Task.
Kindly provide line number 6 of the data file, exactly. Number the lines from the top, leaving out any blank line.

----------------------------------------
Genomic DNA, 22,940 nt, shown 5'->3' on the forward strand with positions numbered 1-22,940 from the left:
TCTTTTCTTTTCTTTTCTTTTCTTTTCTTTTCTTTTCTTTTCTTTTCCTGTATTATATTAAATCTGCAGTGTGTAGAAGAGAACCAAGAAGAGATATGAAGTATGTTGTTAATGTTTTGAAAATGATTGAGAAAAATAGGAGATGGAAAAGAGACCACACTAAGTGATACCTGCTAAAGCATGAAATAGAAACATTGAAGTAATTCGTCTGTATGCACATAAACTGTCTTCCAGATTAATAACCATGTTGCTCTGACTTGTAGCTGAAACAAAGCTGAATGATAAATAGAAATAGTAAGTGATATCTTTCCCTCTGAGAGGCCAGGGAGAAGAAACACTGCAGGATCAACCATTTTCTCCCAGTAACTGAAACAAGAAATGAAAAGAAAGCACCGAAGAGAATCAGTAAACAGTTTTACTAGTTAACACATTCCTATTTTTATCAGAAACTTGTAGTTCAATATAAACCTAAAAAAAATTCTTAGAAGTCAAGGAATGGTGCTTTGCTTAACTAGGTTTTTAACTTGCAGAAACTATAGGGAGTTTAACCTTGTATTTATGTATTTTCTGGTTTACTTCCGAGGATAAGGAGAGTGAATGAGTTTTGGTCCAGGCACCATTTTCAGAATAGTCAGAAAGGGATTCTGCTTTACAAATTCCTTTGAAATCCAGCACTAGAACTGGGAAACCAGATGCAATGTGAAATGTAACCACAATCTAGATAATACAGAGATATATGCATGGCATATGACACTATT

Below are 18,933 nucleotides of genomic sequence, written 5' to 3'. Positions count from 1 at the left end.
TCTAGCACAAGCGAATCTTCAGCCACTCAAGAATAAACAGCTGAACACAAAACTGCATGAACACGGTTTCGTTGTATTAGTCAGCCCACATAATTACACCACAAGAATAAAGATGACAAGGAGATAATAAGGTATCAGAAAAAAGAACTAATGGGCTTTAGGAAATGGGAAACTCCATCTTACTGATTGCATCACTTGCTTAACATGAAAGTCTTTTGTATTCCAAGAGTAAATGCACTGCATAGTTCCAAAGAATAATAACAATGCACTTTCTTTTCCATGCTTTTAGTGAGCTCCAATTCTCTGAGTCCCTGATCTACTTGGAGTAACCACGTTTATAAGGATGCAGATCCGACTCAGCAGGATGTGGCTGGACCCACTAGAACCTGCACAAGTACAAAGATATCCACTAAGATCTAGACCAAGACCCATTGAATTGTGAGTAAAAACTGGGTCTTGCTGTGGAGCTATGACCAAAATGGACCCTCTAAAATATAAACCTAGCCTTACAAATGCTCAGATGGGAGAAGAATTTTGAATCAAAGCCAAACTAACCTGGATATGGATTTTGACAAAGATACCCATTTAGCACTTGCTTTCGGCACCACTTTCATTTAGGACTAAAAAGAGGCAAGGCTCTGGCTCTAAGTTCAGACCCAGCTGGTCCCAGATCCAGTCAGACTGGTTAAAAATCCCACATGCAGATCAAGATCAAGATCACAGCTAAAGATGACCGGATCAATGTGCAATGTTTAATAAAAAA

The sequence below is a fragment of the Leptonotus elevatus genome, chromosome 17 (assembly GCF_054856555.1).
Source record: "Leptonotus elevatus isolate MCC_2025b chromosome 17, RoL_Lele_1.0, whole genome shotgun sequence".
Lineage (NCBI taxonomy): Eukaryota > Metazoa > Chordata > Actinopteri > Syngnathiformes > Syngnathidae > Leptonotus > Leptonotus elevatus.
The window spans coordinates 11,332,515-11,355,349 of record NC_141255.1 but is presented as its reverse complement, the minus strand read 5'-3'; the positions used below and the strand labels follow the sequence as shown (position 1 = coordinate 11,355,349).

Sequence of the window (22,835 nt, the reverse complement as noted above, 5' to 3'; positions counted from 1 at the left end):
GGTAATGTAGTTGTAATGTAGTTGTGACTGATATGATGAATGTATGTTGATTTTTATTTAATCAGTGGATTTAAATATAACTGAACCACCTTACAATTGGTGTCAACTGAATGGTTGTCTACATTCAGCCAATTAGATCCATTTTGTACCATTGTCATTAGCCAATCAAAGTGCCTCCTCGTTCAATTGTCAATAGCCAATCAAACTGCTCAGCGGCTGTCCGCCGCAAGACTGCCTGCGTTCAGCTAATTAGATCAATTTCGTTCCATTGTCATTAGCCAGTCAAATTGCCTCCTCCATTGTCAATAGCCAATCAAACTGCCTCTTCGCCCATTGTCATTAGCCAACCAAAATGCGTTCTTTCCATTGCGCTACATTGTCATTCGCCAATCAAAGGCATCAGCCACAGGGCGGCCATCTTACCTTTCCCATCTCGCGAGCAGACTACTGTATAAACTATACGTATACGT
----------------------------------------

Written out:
Source record: "Leptonotus elevatus isolate MCC_2025b chromosome 17, RoL_Lele_1.0, whole genome shotgun sequence".